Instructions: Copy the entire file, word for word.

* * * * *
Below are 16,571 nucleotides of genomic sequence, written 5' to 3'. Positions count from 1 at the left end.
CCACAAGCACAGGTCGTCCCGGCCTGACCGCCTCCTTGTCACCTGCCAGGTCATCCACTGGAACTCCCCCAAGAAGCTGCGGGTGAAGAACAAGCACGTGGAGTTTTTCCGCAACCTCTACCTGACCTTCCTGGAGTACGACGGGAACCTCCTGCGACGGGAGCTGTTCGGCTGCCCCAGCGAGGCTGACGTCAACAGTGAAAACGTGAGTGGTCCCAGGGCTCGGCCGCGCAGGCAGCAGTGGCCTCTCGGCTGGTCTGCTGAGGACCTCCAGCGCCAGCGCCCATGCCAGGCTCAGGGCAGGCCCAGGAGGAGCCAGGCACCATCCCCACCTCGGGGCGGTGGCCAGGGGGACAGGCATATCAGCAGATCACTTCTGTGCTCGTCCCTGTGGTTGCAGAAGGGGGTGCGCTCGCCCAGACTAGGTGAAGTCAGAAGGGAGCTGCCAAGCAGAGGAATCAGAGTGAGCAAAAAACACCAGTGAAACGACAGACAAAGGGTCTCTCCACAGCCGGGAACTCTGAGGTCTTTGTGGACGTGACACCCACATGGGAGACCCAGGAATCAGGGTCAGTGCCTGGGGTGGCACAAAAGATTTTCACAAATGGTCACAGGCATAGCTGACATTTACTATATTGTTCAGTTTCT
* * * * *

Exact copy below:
Below are 16,571 nucleotides of genomic sequence, written 5' to 3'. Positions count from 1 at the left end.
CCACAAGCACAGGTCGTCCCGGCCTGACCGCCTCCTTGTCACCTGCCAGGTCATCCACTGGAACTCCCCCAAGAAGCTGCGGGTGAAGAACAAGCACGTGGAGTTTTTCCGCAACCTCTACCTGACCTTCCTGGAGTACGACGGGAACCTCCTGCGACGGGAGCTGTTCGGCTGCCCCAGCGAGGCTGACGTCAACAGTGAAAACGTGAGTGGTCCCAGGGCTCGGCCGCGCAGGCAGCAGTGGCCTCTCGGCTGGTCTGCTGAGGACCTCCAGCGCCAGCGCCCATGCCAGGCTCAGGGCAGGCCCAGGAGGAGCCAGGCACCATCCCCACCTCGGGGCGGTGGCCAGGGGGACAGGCATATCAGCAGATCACTTCTGTGCTCGTCCCTGTGGTTGCAGAAGGGGGTGCGCTCGCCCAGACTAGGTGAAGTCAGAAGGGAGCTGCCAAGCAGAGGAATCAGAGTGAGCAAAAAACACCAGTGAAACGACAGACAAAGGGTCTCTCCACAGCCGGGAACTCTGAGGTCTTTGTGGACGTGACACCCACATGGGAGACCCAGGAATCAGGGTCAGTGCCTGGGGTGGCACAAAAGATTTTCACAAATGGTCACAGGCATAGCTGACATTTACTATATTGTTCAGTTTCT